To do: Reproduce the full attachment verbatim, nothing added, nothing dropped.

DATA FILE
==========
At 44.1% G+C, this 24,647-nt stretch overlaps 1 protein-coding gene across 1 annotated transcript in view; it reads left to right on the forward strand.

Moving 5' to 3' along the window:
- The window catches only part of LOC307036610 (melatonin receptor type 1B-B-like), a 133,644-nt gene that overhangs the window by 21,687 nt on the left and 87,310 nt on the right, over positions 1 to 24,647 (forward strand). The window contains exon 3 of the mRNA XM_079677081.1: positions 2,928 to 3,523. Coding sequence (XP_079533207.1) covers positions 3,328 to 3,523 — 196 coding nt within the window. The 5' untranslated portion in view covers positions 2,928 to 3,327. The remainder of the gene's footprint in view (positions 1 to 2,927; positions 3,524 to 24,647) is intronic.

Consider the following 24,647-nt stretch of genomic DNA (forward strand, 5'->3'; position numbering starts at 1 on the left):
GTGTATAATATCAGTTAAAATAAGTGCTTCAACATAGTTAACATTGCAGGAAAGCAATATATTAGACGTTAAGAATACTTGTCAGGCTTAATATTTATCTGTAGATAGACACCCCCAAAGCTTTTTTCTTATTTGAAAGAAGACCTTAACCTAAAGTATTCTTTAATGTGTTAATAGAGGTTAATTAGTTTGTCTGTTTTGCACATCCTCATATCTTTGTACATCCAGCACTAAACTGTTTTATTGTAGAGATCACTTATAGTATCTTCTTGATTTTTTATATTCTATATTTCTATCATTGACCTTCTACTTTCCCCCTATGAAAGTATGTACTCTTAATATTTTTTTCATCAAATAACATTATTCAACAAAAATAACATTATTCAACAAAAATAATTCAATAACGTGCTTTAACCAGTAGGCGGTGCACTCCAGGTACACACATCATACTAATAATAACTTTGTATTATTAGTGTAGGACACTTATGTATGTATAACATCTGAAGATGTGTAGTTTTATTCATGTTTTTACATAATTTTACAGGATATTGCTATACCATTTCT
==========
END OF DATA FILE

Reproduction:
At 44.1% G+C, this 24,647-nt stretch overlaps 1 protein-coding gene across 1 annotated transcript in view; it reads left to right on the forward strand.

Moving 5' to 3' along the window:
- The window catches only part of LOC307036610 (melatonin receptor type 1B-B-like), a 133,644-nt gene that overhangs the window by 21,687 nt on the left and 87,310 nt on the right, over positions 1 to 24,647 (forward strand). The window contains exon 3 of the mRNA XM_079677081.1: positions 2,928 to 3,523. Coding sequence (XP_079533207.1) covers positions 3,328 to 3,523 — 196 coding nt within the window. The 5' untranslated portion in view covers positions 2,928 to 3,327. The remainder of the gene's footprint in view (positions 1 to 2,927; positions 3,524 to 24,647) is intronic.

Consider the following 24,647-nt stretch of genomic DNA (forward strand, 5'->3'; position numbering starts at 1 on the left):
GTGTATAATATCAGTTAAAATAAGTGCTTCAACATAGTTAACATTGCAGGAAAGCAATATATTAGACGTTAAGAATACTTGTCAGGCTTAATATTTATCTGTAGATAGACACCCCCAAAGCTTTTTTCTTATTTGAAAGAAGACCTTAACCTAAAGTATTCTTTAATGTGTTAATAGAGGTTAATTAGTTTGTCTGTTTTGCACATCCTCATATCTTTGTACATCCAGCACTAAACTGTTTTATTGTAGAGATCACTTATAGTATCTTCTTGATTTTTTATATTCTATATTTCTATCATTGACCTTCTACTTTCCCCCTATGAAAGTATGTACTCTTAATATTTTTTTCATCAAATAACATTATTCAACAAAAATAACATTATTCAACAAAAATAATTCAATAACGTGCTTTAACCAGTAGGCGGTGCACTCCAGGTACACACATCATACTAATAATAACTTTGTATTATTAGTGTAGGACACTTATGTATGTATAACATCTGAAGATGTGTAGTTTTATTCATGTTTTTACATAATTTTACAGGATATTGCTATACCATTTCT